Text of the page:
VOICES | Question assumptions about school funding

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As Northeast and Columbia Heights voters prepare to elect school board members this fall, voters and candidates need to question even the most basic assumptions about public education, including the funding mechanism. Admittedly oversimplified: Under the current system, we give educators the amount of money people are willing to spend on education, and we tell them to do the best they can with it; knowing full well that we didn’t give them enough to do everything we expect. This virtually ensures that we will be dissatisfied.

A fundamental change is needed: As a society, we must decide, in very specific terms, what skills and knowledge each student at each level must have, and require the education system to produce those results…no matter what it costs. We must tax as needed to pay for it. It’s way past time to put educational results first and politics/economics second.

Either we have public education or we don’t. If we’re going to have it, it must be for everyone, irrespective of economic, intellectual, English-speaking, behavior or disability status. Everyone must have safe, secure, well-maintained facilities; sensible transportation; and all the materials and supplies they need. The job isn’t done until each student has mastered the specific skills and knowledge that society determines constitute an education. Persons whose learning disabilities preclude full mastery, or whose abilities exceed those needed to meet society’s requirements, must be helped to achieve all that they can.

What does this mean? Let’s start at the very beginning, because by the time many children are 5 or 6 years old, their educational fate is sealed. Untreated medical conditions, poor nutrition, hearing and visual deficiencies, abuse, neglect and lack of educational stimulation can put children at a severe disadvantage before they ever enter the schoolyard gate. Society needs to re-determine its standards for intervention in these cases, and situations that will cause a preschooler’s failure to thrive in the educational setting must be alleviated. Everything needed to prepare these children for school-based learning must be done without hesitation, no matter how much it costs.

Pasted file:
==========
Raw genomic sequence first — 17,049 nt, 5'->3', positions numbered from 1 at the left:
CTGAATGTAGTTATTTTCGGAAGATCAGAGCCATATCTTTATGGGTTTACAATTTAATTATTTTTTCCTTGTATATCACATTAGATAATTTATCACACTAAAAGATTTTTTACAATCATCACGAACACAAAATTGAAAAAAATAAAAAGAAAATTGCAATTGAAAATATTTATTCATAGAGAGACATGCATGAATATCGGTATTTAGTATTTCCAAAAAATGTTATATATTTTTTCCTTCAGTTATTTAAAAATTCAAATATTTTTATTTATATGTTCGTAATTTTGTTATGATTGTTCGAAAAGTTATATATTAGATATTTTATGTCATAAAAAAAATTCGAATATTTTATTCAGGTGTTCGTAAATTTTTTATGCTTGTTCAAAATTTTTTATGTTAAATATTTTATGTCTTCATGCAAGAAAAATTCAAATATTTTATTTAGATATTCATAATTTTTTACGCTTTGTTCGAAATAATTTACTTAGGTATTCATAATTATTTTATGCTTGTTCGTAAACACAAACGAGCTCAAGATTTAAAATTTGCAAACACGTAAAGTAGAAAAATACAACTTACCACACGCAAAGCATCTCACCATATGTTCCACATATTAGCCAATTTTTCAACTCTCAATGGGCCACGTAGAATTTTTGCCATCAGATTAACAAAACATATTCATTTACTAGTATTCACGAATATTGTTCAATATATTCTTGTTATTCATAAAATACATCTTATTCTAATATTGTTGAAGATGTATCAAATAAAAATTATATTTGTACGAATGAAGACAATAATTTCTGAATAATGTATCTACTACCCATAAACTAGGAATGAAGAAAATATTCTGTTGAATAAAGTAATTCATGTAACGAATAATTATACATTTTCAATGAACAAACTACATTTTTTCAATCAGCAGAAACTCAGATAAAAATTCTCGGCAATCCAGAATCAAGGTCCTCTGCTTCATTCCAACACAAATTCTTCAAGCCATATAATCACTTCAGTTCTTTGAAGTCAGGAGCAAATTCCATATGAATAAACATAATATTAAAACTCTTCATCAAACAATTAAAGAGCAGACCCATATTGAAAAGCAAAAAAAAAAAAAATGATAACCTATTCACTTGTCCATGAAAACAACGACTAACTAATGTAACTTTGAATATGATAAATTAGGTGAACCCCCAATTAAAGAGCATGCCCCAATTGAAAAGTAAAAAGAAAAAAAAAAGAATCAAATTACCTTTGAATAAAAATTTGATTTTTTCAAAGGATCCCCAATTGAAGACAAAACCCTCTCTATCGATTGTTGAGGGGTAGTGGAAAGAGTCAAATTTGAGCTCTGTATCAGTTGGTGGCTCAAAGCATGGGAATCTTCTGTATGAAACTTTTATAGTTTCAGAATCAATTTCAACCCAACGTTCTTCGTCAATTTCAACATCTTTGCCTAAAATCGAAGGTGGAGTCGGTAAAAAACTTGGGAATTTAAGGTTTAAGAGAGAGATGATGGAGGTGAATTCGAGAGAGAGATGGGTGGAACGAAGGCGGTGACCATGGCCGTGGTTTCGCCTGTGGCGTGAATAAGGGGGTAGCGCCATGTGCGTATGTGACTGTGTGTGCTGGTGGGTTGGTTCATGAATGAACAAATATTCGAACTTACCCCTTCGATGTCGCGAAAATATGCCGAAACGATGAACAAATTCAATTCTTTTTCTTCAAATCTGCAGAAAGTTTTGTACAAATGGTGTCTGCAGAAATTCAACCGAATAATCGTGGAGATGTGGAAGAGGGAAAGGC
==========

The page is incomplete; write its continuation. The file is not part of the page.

Doesn’t that mean we’d be expecting the medical, legal and social welfare systems to do what should really be the school system’s job? Perhaps. But the concept of commingling these services is not unprecedented. We do it now, in the opposite direction. The schools are expected to take major responsibility for children’s health (school nurses and clinics), legal (school-liaison police officers) and social-welfare (school social workers, breakfasts and lunches) needs. If we’re altruistic, we’ll say, “Anything to help the children.” If we’re practical, political and/or a tad cynical, we’ll say, “Turnabout is fair play.” The result, though, must be achieved: Children are ready to learn when they start school.

Once a child is in school, the educators should be held responsible for bringing each student to the proper skill and knowledge level for each time frame. What does this mean? It means unlimited tutoring and translating as needed, no matter what it costs. It means that if a child is disruptive, s/he is removed to a setting that prevents class disruption yet does not violate the disruptive child’s right to education (remember, disruptive kids are not adults who set out to disrupt, they’re children). The schools must have or be readily able to acquire the medical, psychological and social-work wherewithal to reliably deal with the disruptive behavior and get that student back on the educational track. As costly as that might seem, remember that we will have saved an education not only for the (formerly) disruptive student but for all the students whose education s/he was disrupting.

We’ll have to provide intensive help for those who are in the system when the “results-required” rules are adopted, or who move to a results-required system after they’ve started school. Tricky, perhaps costly, but very doable if providing the education is allowed to take priority over saving money.

What’s more important than education? Is it even possible to teach our kids too much, or too well? Of course not. It’s time to stop “prioritizing” in education, and to decide that we’re going to have it all. We need to decide what constitutes education, provide it, and pay whatever it costs. That might seem scary. But the prospect of continuing the dropout rate, the achievement gap, the transportation nightmares and the deteriorating facilities that come with our current funding system is far more scary. As a society, let’s do the math, while we still can, and pay what’s needed to get the results we need.